By building links with like-minded advocates and leaders around the world – California, Europe, and the UK − Crowder had an impact beyond New Zealand.. He developed connections  with organic research units overseas and  international organics institutions, not least the International Forum of Organic Agriculture Movements (IFOAM, started in 1972, in France to coordinate global efforts in organics and, at first, heavily Eurocentric. He joined IFOAM in 1981, started attending its conferences and presenting New Zealand as a front-runner and early champion in what now is coined ‘sustainable agriculture’. He was a corresponding Board member of IFOAM’s technical committee, from 1988 to 1992. IFOAM would set and encourage worldwide standards for ‘organic’ inspection and accreditation schemes. Definitions and standards mattered.

Crowder organised an IFOAM tour of inspection of New Zealand in 1988, inviting interested Aussies to observe. The National Association for Sustainable Agriculture, Australia (NASAA) subsequently  joined IFOAM in 1995. IFOAM awarded Crowder its Recognition Award in 1993 for his ‘international contribution to biological husbandry’ and, with his help,  in 1994  held its  international conference at Lincoln. This was a tremendous success, spotlighting New Zealand’s progress. A long and hard ‘sell’ to governments, bureaucrats, and farmers  finally paid off. Statistics, proof,  competitive credibility mattered.

All this came at high personal cost – Crowder was gay, well before that was legal or tolerated. He was also strong-minded and at times argumentative. He ruffled feathers in a conservative sector, often ill-inclined to question. And he was larger than life: Crowder was my introduction to Morris Dancing – he set up a side (a group) in 1976 in Christchurch, thus reviving it (it had died out in the 1930s in Christchurch, in the 1940s over NZ). He and his ‘Erewhon Morris’ side appeared on ‘Opportunity Knocks’ on NZ TV in 1977. Labelled (and boxed as) an ‘eccentric,’ Crowder was sidelined by some, which limited his institutional backing for years. Looking back, it is obvious that, despite this,  he showed extraordinary courage and leadership. Fostering others also mattered.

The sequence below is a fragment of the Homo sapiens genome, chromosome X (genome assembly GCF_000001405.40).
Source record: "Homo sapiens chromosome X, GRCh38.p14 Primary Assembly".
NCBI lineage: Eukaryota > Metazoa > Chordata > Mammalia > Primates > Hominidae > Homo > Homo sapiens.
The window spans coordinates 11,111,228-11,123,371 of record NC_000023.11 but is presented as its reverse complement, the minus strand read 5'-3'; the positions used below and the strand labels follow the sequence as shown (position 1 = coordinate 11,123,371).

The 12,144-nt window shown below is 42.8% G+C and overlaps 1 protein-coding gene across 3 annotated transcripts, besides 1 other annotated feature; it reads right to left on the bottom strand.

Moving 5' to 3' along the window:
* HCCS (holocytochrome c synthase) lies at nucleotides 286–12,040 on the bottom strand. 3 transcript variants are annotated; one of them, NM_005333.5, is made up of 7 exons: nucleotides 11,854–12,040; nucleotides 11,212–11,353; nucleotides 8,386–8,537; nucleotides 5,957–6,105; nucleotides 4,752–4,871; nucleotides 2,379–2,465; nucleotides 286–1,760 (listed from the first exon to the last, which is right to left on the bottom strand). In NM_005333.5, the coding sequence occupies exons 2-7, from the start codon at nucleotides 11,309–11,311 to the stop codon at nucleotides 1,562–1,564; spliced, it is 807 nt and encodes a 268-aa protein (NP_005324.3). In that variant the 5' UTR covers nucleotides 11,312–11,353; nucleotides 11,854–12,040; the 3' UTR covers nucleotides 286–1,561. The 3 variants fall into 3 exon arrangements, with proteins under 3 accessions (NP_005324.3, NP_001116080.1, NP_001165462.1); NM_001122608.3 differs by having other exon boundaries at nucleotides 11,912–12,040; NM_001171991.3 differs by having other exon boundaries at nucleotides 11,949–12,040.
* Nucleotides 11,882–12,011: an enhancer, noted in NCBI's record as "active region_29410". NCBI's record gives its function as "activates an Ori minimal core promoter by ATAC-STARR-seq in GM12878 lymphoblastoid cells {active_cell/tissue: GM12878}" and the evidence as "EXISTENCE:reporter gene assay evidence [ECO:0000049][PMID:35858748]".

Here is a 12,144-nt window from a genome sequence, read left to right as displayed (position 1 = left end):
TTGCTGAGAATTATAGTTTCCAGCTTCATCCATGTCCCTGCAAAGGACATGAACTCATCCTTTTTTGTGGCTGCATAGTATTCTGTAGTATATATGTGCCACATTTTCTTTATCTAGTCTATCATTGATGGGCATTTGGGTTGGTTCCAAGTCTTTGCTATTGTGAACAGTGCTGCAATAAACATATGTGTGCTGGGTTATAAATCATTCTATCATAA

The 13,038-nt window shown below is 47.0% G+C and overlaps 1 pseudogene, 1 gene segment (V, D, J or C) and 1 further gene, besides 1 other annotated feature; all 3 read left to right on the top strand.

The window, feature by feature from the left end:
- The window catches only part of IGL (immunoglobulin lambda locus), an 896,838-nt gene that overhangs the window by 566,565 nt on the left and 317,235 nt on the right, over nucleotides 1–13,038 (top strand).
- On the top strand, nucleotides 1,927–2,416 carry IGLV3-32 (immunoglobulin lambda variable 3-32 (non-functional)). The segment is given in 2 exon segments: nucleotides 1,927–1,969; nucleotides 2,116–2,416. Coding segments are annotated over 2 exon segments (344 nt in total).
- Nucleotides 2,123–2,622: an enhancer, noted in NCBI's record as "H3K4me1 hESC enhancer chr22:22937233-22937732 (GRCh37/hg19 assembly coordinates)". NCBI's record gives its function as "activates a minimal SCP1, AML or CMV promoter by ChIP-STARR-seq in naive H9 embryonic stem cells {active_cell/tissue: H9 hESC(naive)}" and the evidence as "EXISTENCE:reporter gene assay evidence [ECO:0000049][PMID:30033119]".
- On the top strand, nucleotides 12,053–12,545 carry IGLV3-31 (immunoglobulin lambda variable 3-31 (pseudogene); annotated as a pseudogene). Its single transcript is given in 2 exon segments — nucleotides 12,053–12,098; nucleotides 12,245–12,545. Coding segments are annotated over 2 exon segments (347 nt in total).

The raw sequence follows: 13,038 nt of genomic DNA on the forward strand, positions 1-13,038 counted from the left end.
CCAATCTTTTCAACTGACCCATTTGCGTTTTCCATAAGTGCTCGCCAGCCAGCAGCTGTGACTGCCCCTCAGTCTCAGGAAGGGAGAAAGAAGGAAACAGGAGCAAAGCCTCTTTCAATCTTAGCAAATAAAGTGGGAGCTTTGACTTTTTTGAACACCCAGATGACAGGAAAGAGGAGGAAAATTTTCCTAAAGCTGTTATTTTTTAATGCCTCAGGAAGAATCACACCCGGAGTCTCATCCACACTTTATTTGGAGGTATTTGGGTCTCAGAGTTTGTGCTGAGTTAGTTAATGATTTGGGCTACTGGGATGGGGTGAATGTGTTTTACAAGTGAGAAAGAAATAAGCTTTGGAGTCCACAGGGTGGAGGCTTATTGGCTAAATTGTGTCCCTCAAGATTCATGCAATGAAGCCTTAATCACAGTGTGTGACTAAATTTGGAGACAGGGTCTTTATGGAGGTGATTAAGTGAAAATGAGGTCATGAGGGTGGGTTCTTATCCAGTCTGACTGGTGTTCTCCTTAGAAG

To quote Lincoln’s Professor Richard Rowe (head of horticulture, 1979+), writing to the Fruitgrowers Federation:

 Mr Crowder in my opinion has done more individually to protect New Zealand’s clean green image in world forums than any New Zealander.

The author of this biography is Matt Morris,  a garden historian – his 2021 book Common Ground: Garden Histories of Aoteoroa is well worth seeking out. He does a complex man justice : it fleshes out Crowder’s English childhood and background, social and private lives, public persona, achievements after emigrating to NZ in the 1960s, and disappointments.

This is a fascinating book – chronicling radical movements and social change over the last 50 years – from much-derided ‘organic’ to supermarket sections thatproudly trumpet ‘certified organic’. How much has changed for  today’s health-conscious shopper and diet, not to mention  to concern about  ecosystems, carbon miles and global sustainability. It pays tribute to ‘bottom-up’ community-led change, which  governments so often follow, once pushed to do so. Do read this book.